Planting seeds

New Juneteenth book explores history, culture, and community-building


Planting People Growing Justice Leadership Institute is proud to announce that James Johnson is the winner of our Writing for Social Change Competition. His children’s book, “Ol’ Jim Crow’s Jubilee Day Caper,” will be released on Juneteenth 2022 and he will be honored at our annual PPGJLI’s Community Celebration.
Mr. Johnson is a south Minneapolis native and the education director of Evolve Family Services. Written for children and adults alike, the book is inspiring and educational. It provides a detailed history of Juneteenth and ignites hope for the future. The author dedicated the book to “all the young social justice superheroes who find their superpowers through reading.”
The theme of the writing competition focused on arts-based community development. Mr. Johnson handled the topic beautifully in an age-appropriate manner as only a true storyteller can. His original manuscript features African Americans celebrating the end of slavery and how Juneteenth came to be.
In “Ol’ Jim Crow’s Jubilee Day Caper,” the author captures the spirit of Juneteenth, while the villain, Jim Crow, looks down from a cloud. He is still trying to disrupt festivities and spread anti-Black racism after more than 100 years. No matter what he does, Crow cannot crush the celebrants’ spirit.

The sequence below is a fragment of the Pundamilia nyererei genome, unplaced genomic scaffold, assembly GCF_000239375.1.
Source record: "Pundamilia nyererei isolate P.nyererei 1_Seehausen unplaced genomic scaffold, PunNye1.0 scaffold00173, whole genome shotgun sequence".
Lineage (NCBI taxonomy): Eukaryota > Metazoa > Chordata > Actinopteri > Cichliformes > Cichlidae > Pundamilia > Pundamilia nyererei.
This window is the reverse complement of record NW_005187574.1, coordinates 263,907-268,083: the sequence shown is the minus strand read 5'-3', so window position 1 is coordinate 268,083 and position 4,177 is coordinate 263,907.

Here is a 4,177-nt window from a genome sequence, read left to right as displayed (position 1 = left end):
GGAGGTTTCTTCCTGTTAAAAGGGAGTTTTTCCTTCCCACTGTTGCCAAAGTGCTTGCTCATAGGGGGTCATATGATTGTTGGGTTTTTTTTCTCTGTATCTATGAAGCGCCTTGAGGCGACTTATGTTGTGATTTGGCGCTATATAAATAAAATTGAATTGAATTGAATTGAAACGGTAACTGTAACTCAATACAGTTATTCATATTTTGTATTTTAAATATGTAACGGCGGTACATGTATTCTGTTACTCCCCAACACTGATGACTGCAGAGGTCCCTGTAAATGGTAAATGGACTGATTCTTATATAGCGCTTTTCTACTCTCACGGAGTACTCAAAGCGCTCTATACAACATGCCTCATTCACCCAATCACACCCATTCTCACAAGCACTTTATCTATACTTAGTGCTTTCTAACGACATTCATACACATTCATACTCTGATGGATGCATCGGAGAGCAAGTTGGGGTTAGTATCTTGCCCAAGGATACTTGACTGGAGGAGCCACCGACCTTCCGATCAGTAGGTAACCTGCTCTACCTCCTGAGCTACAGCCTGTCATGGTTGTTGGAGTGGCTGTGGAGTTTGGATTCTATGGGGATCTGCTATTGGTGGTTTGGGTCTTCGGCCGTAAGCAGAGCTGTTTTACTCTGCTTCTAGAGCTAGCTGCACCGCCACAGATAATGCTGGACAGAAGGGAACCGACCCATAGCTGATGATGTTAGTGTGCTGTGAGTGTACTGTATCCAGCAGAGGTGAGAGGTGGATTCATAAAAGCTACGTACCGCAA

Jubilee Day is now known as Juneteenth and marks the day on June 19, 1865, when federal troops arrived in Galveston, Texas, to ensure that more than 250,000 enslaved African American people were freed and to enforce the edict. The action came two and half years after President Lincoln signed the Emancipation Proclamation which declared the ending of slavery on Jan. 1, 1863. In 1890, Juneteenth was celebrated as Jubilee Day by African Americans throughout Texas.
Juneteenth is a combination of the words June and nineteenth – Juneteenth. It has been referred to as “America’s second Independence Day.” It has been known by many names over the years, including Emancipation Day, Freedom Day, Black Independence Day, and Jubilee Day. African Americans celebrate on June 19 of each year with feasts of red food and drink in remembrance of their ties to West African traditions and the bloodshed by their enslaved ancestors. Now a federal holiday, all Americans are reminded of the history of racial terrorism while yet challenged today to make justice and freedom a lived reality for all.
* This activity is made possible by the voters of Minnesota through a grant from the Metropolitan Regional Arts Council, thanks to a legislative appropriation from the arts and cultural heritage fund.
Through her organization, Planting People Growing Justice Leadership Institute, Dr. Artika Tyner seeks to plant seeds of social change through education, training, and community outreach.


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